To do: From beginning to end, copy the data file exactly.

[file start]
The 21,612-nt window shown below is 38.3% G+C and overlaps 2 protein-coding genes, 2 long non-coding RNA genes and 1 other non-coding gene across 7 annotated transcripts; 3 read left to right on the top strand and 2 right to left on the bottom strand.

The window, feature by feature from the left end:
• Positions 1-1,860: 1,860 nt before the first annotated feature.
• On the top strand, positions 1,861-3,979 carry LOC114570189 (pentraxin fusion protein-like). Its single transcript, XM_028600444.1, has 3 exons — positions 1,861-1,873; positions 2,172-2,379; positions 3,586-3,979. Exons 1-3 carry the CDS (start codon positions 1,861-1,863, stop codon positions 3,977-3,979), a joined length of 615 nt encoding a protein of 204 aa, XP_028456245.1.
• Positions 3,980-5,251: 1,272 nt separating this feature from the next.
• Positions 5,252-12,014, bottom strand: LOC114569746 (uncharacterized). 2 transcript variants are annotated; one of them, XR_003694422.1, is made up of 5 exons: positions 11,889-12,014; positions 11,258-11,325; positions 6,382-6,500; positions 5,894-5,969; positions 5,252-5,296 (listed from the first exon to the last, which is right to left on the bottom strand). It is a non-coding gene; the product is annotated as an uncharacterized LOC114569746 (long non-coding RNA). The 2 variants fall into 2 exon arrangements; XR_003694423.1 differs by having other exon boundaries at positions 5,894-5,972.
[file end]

The 21,612-nt window shown below is 38.3% G+C and overlaps 2 protein-coding genes, 2 long non-coding RNA genes and 1 other non-coding gene across 7 annotated transcripts; 3 read left to right on the top strand and 2 right to left on the bottom strand.

The window, feature by feature from the left end:
• Positions 1-1,860: 1,860 nt before the first annotated feature.
• On the top strand, positions 1,861-3,979 carry LOC114570189 (pentraxin fusion protein-like). Its single transcript, XM_028600444.1, has 3 exons — positions 1,861-1,873; positions 2,172-2,379; positions 3,586-3,979. Exons 1-3 carry the CDS (start codon positions 1,861-1,863, stop codon positions 3,977-3,979), a joined length of 615 nt encoding a protein of 204 aa, XP_028456245.1.
• Positions 3,980-5,251: 1,272 nt separating this feature from the next.
• Positions 5,252-12,014, bottom strand: LOC114569746 (uncharacterized). 2 transcript variants are annotated; one of them, XR_003694422.1, is made up of 5 exons: positions 11,889-12,014; positions 11,258-11,325; positions 6,382-6,500; positions 5,894-5,969; positions 5,252-5,296 (listed from the first exon to the last, which is right to left on the bottom strand). It is a non-coding gene; the product is annotated as an uncharacterized LOC114569746 (long non-coding RNA). The 2 variants fall into 2 exon arrangements; XR_003694423.1 differs by having other exon boundaries at positions 5,894-5,972.